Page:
Performance of health-related quality of life instruments in a spinal cord injured population.
Andreson EM, Fouts BS, Romeis JC, Brownson CA Arch Phys Med Rehab 1999;(80):877–884
Objective: General Health Related Quality Of Life (HRQOL) surveys have not been well tested in populations with spinal cord injury (SCI). This study evaluated the performance of 5 such instruments.
Design: A cross-sectional survey with instruments administered in random order during computer-assisted interviews.
Setting: A Midwestern US veteran SCI program.
Subjects: One hundred eighty-three veterans with SCI ranging in age from 21 to 81 years (mean = 50.5).
Measures: The BRFSS HRQOL modules, the Quality of Well-Being scale (QWB), the Medical Outcomes Short-form 36 and Short-form 12 (SF–36, SF–12), and instrumental activities of daily living (IADL).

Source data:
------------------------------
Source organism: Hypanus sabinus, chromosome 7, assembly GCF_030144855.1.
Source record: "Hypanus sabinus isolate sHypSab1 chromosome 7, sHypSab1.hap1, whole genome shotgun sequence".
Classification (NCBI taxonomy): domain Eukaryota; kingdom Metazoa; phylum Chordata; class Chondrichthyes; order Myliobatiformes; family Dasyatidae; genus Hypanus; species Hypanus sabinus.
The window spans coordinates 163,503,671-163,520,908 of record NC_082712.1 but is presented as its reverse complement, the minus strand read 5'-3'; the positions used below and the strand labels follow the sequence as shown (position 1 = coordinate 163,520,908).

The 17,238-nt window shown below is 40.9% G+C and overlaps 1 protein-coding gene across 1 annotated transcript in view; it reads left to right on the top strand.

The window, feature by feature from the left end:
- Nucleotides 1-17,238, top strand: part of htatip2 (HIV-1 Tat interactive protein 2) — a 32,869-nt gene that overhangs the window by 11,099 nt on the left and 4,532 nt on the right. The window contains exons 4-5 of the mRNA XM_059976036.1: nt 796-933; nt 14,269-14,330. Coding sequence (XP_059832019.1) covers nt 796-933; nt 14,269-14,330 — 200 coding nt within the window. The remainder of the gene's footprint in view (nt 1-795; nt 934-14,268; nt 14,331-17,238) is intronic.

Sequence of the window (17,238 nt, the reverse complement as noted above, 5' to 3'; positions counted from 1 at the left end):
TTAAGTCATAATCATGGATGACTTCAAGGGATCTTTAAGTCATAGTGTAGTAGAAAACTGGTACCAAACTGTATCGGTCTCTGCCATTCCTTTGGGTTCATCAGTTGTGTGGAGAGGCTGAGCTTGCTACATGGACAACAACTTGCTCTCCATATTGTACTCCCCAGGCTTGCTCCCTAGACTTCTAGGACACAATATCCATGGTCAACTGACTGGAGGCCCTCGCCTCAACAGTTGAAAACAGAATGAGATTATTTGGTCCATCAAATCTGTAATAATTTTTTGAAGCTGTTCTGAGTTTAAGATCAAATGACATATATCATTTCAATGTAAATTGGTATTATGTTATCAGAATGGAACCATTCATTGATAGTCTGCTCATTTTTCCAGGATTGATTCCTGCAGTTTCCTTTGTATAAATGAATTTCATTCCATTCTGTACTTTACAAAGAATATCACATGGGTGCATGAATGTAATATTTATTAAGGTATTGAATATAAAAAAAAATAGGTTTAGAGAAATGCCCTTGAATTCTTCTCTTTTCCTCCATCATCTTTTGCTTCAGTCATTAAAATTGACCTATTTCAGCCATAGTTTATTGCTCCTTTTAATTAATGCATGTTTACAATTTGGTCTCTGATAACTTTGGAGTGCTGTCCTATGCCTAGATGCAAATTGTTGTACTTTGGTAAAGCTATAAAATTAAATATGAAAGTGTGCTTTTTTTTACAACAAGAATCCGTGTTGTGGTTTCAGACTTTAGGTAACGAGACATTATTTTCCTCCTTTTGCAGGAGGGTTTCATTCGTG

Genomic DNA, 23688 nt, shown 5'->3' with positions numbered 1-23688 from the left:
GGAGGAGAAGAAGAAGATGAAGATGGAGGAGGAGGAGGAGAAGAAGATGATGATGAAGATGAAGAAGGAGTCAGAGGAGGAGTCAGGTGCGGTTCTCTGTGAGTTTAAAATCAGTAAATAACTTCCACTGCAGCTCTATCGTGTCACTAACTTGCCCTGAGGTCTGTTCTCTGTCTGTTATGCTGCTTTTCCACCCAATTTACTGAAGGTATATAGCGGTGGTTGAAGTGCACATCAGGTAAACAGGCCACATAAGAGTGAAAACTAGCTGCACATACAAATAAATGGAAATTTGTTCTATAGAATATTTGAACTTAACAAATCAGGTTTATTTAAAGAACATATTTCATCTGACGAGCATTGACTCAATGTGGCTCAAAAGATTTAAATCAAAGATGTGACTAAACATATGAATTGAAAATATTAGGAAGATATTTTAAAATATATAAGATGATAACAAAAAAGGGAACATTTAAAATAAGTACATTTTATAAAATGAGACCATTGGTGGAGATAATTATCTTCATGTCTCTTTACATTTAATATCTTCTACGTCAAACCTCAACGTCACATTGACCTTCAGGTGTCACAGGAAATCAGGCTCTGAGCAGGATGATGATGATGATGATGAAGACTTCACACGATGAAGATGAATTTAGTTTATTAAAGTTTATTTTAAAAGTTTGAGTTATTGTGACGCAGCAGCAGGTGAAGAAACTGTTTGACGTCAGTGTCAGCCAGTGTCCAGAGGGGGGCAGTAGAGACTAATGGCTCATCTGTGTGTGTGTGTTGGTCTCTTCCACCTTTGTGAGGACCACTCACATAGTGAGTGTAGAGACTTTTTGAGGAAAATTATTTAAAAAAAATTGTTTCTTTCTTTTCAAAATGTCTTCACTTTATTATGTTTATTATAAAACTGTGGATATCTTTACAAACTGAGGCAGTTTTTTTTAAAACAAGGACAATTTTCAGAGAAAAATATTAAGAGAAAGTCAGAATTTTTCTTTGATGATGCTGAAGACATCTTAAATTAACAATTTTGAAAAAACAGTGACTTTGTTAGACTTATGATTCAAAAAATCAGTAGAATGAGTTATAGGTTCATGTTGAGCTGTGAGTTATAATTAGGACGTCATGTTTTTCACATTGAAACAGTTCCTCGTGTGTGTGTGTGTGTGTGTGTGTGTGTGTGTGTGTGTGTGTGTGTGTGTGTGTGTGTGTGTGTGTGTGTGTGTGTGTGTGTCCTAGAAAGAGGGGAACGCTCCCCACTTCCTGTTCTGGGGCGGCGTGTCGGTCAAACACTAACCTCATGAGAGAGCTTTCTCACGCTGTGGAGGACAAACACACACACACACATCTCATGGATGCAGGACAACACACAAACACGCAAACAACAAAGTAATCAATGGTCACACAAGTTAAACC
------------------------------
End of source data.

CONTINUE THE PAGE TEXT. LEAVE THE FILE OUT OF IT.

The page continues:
Results: Construct validity was supported by scores from the QWB, IADL, and physical health measures of the BRFSS and SF-36 showing greater impairment for quadriplegia than paraplegia. Similar constructs on the SF-36 and BRFSS were more strongly correlated than between the IADL and QWB; e.g., correlation between the SF-36 Vitality scale and the BRFSS "Days full of energy" questions was r=0.789 (p<0.01), whereas correlation between the IADL and QWB was r=-0.454 (p<0.01). Longer surveys (SF-36, QWB) were rated lower in subject acceptability.
Conclusion: These instruments have potential for research use among patients with SCI. More studies are needed to explore the best use of instruments with apparently different domains.
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